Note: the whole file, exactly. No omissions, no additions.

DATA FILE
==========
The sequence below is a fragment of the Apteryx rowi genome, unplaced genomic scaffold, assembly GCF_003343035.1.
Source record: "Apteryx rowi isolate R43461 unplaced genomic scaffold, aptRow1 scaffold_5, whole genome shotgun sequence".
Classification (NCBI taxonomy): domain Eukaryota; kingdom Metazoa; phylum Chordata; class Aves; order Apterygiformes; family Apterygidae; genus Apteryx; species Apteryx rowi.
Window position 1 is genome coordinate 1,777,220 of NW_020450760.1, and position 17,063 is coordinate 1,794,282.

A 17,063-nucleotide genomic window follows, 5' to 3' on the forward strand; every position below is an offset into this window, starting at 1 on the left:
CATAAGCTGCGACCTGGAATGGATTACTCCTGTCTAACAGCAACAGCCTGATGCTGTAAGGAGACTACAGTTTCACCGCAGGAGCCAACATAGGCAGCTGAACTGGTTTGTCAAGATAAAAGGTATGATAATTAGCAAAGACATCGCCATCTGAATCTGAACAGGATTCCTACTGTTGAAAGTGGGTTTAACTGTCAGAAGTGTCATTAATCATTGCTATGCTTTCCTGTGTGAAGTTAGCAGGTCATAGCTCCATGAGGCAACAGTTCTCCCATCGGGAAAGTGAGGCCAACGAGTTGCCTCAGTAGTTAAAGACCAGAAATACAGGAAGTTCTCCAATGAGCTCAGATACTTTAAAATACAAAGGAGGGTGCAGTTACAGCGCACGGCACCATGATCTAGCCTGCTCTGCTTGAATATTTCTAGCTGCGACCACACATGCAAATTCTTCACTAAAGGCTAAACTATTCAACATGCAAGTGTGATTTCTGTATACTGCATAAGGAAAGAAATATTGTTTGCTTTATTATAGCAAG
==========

The sequence below is a fragment of the Apteryx rowi genome, unplaced genomic scaffold, assembly GCF_003343035.1.
Source record: "Apteryx rowi isolate R43461 unplaced genomic scaffold, aptRow1 scaffold_5, whole genome shotgun sequence".
Classification (NCBI taxonomy): domain Eukaryota; kingdom Metazoa; phylum Chordata; class Aves; order Apterygiformes; family Apterygidae; genus Apteryx; species Apteryx rowi.
Window position 1 is genome coordinate 1,777,220 of NW_020450760.1, and position 17,063 is coordinate 1,794,282.

A 17,063-nucleotide genomic window follows, 5' to 3' on the forward strand; every position below is an offset into this window, starting at 1 on the left:
CATAAGCTGCGACCTGGAATGGATTACTCCTGTCTAACAGCAACAGCCTGATGCTGTAAGGAGACTACAGTTTCACCGCAGGAGCCAACATAGGCAGCTGAACTGGTTTGTCAAGATAAAAGGTATGATAATTAGCAAAGACATCGCCATCTGAATCTGAACAGGATTCCTACTGTTGAAAGTGGGTTTAACTGTCAGAAGTGTCATTAATCATTGCTATGCTTTCCTGTGTGAAGTTAGCAGGTCATAGCTCCATGAGGCAACAGTTCTCCCATCGGGAAAGTGAGGCCAACGAGTTGCCTCAGTAGTTAAAGACCAGAAATACAGGAAGTTCTCCAATGAGCTCAGATACTTTAAAATACAAAGGAGGGTGCAGTTACAGCGCACGGCACCATGATCTAGCCTGCTCTGCTTGAATATTTCTAGCTGCGACCACACATGCAAATTCTTCACTAAAGGCTAAACTATTCAACATGCAAGTGTGATTTCTGTATACTGCATAAGGAAAGAAATATTGTTTGCTTTATTATAGCAAG